More recently, the unfolding of the events in Ukraine, including the illegal annexation of Crimea by the Russian Federation (cf. Walker & Traynor 2014) and Ukraine’s loss of control on an important part of its sovereign territories have most regrettably contributed to the number of crises around Europe. UNHCR reported 275,000 IDPs as of mid-September 2014 in Ukraine alone, with more than 6,000 Ukrainians having sought asylum in other European countries, in addition to 168,000 people seeking refuge in the Russian Federation, according to UNHCR’s 2015 regional operations profile of Europe (cf. UNHCR 2015). Russia, a vital energy supplier of Europe and a key trade partner of the EU, has suffered sanctions from the Western world as a result, from which the EU member states have also been affected (cf. BBC 2014). The results were increasing unemployment for both parties, the Russian Ruble drastically losing value over the course of the conflict (cf. Bloomberg Business 2015), and increased internal tensions within Baltic countries such as Estonia and Latvia, both of which are home to significant Russian-speaking minorities, which also neighbor the Russian Federation. Eastern Ukraine, Crimea, Northern Georgia, and Transnistria are increasing concerns for the stability of the European region as a whole, as such scenarios trigger significant economic and social ripple effects, including mass-scale migration, as described above.


With 7.6 million IDPs, 12.2 million persons in total in need inside the country (cf. IOM 2015), and one of the most brutal conflicts so far, Syria is one of the most unfortunate cases the European and the Middle Eastern communities have ever endured. 1.17 million people have sought refuge in Lebanon as of July 2015, 249,726 in Iraq, 1.8 million in Turkey (cf. ibid.) and 629,245 “total persons of concern” (UNHCR 2015) in Jordan; in addition to a death toll of 190,000 by October 2014 (cf. Council on Foreign Relations 2014). Half of the refugees are women and girls, and at least 25 percent are children of seventeen or younger (cf. ibid.).

In addition to the catastrophic humanitarian situation in Syria, the civil war that wages throughout the country which shows tendencies of spreading to neighboring countries, and which almost did in the case of Iraq, faces a total cultural collapse as all parties engaged in the conflict seek to instate their own heritage over the land and its people they ‘acquire’. These parties could be described as Assad’s forces (the FAA), the ‘moderate’ groups (the FSA among others), more radical groups such as the Al-Nusra and Al-Qaeda, Kurdish armed groups such as the YPG and finally the ISIL (Daesh). The complexity of the situation simply adds to the hardship for the refugees to find shelter inside the countries where they seek refuge, as they in some cases may be looked upon with suspicion of infiltration by militants into receiving or transit countries.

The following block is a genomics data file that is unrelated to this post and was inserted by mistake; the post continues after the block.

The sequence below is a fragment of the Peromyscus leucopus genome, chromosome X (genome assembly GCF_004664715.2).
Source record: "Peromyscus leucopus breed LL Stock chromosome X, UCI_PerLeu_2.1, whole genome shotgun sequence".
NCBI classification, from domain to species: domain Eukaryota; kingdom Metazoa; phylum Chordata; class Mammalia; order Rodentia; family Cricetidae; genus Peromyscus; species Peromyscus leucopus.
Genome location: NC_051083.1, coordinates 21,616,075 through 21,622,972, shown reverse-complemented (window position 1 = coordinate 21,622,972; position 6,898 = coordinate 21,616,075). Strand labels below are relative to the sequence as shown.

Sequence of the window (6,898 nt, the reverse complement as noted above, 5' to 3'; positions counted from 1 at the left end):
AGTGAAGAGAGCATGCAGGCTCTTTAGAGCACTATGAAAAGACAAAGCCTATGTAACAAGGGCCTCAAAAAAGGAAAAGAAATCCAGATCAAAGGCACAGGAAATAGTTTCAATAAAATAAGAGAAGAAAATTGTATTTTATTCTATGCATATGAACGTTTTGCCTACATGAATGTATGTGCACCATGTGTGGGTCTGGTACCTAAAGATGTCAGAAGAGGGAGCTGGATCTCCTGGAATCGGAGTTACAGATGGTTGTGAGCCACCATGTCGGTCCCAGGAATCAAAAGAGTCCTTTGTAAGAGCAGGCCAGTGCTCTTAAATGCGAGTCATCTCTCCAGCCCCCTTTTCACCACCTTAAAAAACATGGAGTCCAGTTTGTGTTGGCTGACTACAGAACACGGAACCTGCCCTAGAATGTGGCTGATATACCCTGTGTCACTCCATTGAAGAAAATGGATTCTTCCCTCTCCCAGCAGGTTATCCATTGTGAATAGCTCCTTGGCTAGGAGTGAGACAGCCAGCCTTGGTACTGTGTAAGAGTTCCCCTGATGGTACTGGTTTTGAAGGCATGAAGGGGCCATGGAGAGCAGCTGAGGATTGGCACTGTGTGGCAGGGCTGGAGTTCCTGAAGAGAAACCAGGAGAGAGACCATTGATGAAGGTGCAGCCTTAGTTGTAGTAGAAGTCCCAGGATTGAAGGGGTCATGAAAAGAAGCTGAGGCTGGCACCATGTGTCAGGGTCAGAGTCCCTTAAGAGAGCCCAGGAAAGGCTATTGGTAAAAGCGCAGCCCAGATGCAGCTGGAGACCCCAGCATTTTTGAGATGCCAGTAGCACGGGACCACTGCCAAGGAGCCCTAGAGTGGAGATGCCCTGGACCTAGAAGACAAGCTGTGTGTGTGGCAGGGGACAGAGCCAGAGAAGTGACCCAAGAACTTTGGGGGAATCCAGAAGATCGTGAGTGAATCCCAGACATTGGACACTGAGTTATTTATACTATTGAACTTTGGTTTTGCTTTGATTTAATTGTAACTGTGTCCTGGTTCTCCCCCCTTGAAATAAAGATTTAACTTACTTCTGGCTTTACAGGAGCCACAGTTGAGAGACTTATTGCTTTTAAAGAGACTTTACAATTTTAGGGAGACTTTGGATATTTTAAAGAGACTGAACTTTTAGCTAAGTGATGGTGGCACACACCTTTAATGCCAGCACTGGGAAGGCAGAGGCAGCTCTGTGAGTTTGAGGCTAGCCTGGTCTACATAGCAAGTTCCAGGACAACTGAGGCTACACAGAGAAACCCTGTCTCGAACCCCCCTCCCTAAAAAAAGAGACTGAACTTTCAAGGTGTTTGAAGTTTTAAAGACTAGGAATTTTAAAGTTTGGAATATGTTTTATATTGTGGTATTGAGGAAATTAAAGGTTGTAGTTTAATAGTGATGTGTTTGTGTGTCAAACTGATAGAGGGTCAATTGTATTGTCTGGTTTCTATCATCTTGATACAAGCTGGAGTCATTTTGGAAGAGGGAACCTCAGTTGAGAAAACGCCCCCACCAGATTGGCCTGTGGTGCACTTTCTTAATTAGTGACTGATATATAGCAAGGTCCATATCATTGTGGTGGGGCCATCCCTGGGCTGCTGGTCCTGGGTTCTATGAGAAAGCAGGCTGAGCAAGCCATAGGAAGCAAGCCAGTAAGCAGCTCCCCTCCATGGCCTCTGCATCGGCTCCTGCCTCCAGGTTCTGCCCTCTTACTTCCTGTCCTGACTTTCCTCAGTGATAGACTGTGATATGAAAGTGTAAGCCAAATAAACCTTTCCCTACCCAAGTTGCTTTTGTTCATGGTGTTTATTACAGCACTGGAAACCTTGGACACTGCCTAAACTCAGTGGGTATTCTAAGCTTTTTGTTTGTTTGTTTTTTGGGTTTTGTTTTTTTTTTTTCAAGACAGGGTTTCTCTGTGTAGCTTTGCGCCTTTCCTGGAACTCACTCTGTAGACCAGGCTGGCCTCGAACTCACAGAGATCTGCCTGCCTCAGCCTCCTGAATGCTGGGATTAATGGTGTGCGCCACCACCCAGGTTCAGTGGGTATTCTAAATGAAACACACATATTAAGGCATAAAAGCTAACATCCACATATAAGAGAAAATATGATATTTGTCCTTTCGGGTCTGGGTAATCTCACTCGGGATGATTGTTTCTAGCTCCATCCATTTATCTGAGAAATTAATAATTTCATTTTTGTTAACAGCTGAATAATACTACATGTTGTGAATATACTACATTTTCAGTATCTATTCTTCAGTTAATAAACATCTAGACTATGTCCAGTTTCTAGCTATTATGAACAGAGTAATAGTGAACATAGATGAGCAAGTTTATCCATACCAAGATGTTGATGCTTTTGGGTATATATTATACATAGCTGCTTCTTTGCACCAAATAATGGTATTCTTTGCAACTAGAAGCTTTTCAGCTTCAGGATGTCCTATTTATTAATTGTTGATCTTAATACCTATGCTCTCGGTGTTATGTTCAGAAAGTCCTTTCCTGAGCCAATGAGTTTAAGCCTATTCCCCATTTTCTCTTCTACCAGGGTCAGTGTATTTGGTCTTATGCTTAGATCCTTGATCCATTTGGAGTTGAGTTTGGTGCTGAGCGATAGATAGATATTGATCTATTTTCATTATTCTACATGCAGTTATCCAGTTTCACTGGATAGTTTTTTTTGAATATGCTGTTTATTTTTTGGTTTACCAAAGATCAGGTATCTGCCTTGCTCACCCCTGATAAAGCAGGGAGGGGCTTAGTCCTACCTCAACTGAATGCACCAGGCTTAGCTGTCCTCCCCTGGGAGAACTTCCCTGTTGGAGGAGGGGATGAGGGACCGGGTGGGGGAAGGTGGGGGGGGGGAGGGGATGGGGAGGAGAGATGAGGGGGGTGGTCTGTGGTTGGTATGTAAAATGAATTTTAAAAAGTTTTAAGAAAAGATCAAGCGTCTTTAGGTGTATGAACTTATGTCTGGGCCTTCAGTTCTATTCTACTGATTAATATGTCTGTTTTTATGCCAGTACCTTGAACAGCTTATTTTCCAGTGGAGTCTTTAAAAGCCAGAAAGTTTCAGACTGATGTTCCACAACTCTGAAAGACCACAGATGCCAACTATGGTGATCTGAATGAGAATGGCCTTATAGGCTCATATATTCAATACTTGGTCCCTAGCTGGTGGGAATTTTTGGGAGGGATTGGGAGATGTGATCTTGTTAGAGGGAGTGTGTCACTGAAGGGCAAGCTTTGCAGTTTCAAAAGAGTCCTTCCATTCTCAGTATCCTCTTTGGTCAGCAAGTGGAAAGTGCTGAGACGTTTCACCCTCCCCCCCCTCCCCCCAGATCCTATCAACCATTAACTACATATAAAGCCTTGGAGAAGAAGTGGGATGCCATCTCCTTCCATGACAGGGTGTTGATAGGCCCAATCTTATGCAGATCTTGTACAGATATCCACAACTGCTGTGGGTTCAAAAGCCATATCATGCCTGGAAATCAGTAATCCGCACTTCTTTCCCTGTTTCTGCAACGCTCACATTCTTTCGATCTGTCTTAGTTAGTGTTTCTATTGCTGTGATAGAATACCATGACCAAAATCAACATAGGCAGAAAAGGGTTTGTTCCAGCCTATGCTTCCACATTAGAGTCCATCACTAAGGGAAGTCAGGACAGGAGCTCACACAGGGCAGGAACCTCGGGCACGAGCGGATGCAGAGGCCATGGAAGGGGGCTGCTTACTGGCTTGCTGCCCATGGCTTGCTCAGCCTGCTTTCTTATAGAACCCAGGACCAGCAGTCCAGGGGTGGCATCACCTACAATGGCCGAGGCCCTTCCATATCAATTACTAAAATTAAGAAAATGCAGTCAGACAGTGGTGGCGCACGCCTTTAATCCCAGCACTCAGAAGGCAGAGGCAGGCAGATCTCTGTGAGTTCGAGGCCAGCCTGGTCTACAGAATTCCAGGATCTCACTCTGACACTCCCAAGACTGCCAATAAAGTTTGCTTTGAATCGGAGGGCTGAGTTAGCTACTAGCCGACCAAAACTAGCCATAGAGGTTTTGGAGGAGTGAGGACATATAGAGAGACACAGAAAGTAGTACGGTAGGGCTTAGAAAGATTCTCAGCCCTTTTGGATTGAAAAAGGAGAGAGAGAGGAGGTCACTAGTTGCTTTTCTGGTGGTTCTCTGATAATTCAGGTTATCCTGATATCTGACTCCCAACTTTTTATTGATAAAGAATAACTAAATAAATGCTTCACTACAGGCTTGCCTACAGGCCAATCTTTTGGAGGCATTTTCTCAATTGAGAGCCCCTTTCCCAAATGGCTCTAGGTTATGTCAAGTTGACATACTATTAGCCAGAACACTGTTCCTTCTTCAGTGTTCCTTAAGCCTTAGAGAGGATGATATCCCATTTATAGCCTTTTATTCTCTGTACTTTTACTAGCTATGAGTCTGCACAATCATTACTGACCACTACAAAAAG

This seems to be one of the reasons the general public in such countries have anxieties over receiving Syrian refugees. The Eastern Mediterranean and the Aegean Sea as one, the Western and Central Mediterranean as another, and the land route (which increasingly becomes harder to follow) going through Turkey, Greece/Bulgaria, Serbia, and Hungary are three major routes Syrian refugees have to take should they wish to reach European soil (cf. BBC 2015). Measures such as the installation of border fences between Greece and Turkey by the Greek Government (cf. Popp 2014), the controversial razor-wire installations between Hungary and Serbia by the Hungarian Government which are planned to be upgraded to a 4 meter-high fence for 110 miles (cf. Kingsley 2015) are among the attempts to slow down, if not stop the flow of migrants to Europe, which are failing and are condemned to fail as the root causes of the problem remain unaddressed.

Refugee Camps, Smugglers, and Asylum Procedures